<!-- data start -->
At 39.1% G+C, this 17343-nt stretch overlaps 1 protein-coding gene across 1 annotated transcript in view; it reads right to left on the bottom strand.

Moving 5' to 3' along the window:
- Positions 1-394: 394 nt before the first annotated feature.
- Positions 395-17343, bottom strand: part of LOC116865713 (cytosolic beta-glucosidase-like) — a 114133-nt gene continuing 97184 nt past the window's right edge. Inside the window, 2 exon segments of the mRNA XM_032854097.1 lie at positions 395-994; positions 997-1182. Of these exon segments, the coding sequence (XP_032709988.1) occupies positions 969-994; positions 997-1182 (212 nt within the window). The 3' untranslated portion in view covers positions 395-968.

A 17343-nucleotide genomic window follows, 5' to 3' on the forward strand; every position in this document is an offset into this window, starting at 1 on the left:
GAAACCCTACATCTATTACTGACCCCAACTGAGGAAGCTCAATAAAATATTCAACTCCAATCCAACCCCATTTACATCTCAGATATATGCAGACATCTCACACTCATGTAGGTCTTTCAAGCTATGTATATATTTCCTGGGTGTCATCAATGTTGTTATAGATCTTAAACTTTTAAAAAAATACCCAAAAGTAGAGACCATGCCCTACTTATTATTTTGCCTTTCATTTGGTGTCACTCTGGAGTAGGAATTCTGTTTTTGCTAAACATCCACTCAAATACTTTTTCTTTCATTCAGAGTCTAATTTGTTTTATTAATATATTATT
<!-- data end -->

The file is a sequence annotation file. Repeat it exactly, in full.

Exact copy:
At 39.1% G+C, this 17343-nt stretch overlaps 1 protein-coding gene across 1 annotated transcript in view; it reads right to left on the bottom strand.

Moving 5' to 3' along the window:
- Positions 1-394: 394 nt before the first annotated feature.
- Positions 395-17343, bottom strand: part of LOC116865713 (cytosolic beta-glucosidase-like) — a 114133-nt gene continuing 97184 nt past the window's right edge. Inside the window, 2 exon segments of the mRNA XM_032854097.1 lie at positions 395-994; positions 997-1182. Of these exon segments, the coding sequence (XP_032709988.1) occupies positions 969-994; positions 997-1182 (212 nt within the window). The 3' untranslated portion in view covers positions 395-968.

A 17343-nucleotide genomic window follows, 5' to 3' on the forward strand; every position in this document is an offset into this window, starting at 1 on the left:
GAAACCCTACATCTATTACTGACCCCAACTGAGGAAGCTCAATAAAATATTCAACTCCAATCCAACCCCATTTACATCTCAGATATATGCAGACATCTCACACTCATGTAGGTCTTTCAAGCTATGTATATATTTCCTGGGTGTCATCAATGTTGTTATAGATCTTAAACTTTTAAAAAAATACCCAAAAGTAGAGACCATGCCCTACTTATTATTTTGCCTTTCATTTGGTGTCACTCTGGAGTAGGAATTCTGTTTTTGCTAAACATCCACTCAAATACTTTTTCTTTCATTCAGAGTCTAATTTGTTTTATTAATATATTATT